The New Ebola?

By Mikaela Tenner Source: Gawker Media

A little over a year ago, the world was sent into a panic over the outbreak of the Ebola virus in Central Africa. Warnings were given, travel restrictions were imposed, and the World Health Organization was sent onto the ground to confront the issue. One year and nearly 12,000 lives later, the most affected countries were declared nearly Ebola-free in fall of 2015. However, over the past few weeks, the world has seen an outbreak of yet another threatening virus, the Zika virus.

The first case of the Zika virus was identified in Brazil in May 2015, and since then, it has spread to twenty other Central American countries. Additionally, on Feb. 2, the first case of the virus was identified in the United States. The virus becomes noticeable primarily in pregnant woman, and causes birth defects in their children. Even if a woman is not pregnant when infected, if she gets pregnant within a few years of contracting the virus, it can still affect her children. In the seven months since the initial outbreak, the virus has spread to twenty more Central American Countries. Common symptoms of Zika virus include fever, rash, headaches, and red eyes, although close to 80 percent of people who have the virus will not exhibit any symptoms. The virus is said to spread from person to person through mosquitos, and is of the same strain of disease as Yellow Fever and West Nile Virus. However, one recent case revealed that the virus can also be spread through sexual activity.

Prior to this past Tuesday, only two cases had ever indicated that the Zika virus can be transmitted through sexual activity. Hospital officials in Texas confirmed that a female patient had been infected with the virus after engaging in sexual intercourse with her husband after he returned from Venezuela, a country infected with Zika. Although the Center for Disease Control expects that the virus will continue to be spread through mosquito bites, they warn partners to use protection if they have recently traveled to Central and South American countries. Currently, there is no knowledge of whether or not the sexual transmission of the disease will continue, and at present, there is no known cure for the disease.

On Monday, the World Health Organization convened in Geneva, Switzerland to declare the Zika virus a public health emergency. During the Ebola outbreak, the World Health Organization was consistently criticized for not having a quick or thorough enough response to the disease, an issue they are now seeking to avoid with future public health concerns. It was not realized for months just how serious the threat of the virus was, and there is worry that the same problem will apply to their response to the Zika virus. If they do want to prevent another outbreak, then they will need to act within the next few weeks, before the threat becomes even more ominous. However, despite recent efforts to increase the search for a cure to Zika, research into the disease does not currently receive a large amount of funding. Frequently, the diseases that receive the most funding are those that kill the largest number of people, and since the Zika virus traditionally only harms an unborn baby, it has not been as high of a priority.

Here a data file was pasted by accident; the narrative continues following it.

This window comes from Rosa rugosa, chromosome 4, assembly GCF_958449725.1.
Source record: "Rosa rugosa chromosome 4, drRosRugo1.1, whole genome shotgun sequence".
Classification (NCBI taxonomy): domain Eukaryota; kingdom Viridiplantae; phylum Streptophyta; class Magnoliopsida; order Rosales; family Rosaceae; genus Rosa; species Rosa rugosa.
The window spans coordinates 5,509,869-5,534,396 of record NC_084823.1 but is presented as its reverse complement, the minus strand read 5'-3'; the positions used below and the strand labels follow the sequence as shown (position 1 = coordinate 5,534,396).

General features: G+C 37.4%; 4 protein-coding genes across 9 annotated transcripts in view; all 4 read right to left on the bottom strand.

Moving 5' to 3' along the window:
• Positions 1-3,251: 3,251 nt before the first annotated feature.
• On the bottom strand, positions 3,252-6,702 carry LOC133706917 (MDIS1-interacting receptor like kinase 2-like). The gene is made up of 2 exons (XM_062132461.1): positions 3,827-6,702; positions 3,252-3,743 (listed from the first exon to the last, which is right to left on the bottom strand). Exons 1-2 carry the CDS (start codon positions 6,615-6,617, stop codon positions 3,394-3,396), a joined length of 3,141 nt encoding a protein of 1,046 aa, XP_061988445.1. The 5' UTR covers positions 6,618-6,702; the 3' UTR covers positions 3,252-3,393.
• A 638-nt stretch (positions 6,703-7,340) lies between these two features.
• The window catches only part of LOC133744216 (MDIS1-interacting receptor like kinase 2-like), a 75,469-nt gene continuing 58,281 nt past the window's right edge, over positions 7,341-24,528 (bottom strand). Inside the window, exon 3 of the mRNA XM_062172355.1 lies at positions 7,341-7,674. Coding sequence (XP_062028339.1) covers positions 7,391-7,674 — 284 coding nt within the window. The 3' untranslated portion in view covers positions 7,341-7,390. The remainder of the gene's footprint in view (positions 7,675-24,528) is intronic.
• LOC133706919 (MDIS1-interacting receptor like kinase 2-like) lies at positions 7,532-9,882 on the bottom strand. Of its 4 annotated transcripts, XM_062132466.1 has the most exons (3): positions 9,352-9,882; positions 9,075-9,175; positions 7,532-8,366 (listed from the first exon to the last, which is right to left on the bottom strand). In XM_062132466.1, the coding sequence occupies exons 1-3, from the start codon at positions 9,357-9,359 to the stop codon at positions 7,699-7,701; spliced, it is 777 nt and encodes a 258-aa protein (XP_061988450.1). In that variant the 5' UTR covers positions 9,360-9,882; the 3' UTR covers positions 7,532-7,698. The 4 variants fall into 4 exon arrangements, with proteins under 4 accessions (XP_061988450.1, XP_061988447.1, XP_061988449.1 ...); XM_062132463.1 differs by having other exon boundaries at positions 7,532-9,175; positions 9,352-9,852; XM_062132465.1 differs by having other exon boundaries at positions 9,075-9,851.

On Feb. 3, GOP lawmaker Chris Stewart called for federal funds previously allocated towards Ebola research to be re-directed to Zika research. Although Ebola research is equally deserving of the funds, currently the Zika virus seems to be more of an imminent threat. Furthermore, researchers have been discovering over the last few weeks that the disease may be more far-reaching than they originally thought. Researchers have linked Zika to the condition of microcephaly, a disorder that leads to a small head size and underdeveloped brain. If there is not soon more funding for the disease, then this may soon become commonplace in the infected regions. Although Zika may not seem as threatening as Ebola, or some other recent health concerns, it is a rapidly-spreading disease that could have serious future implications.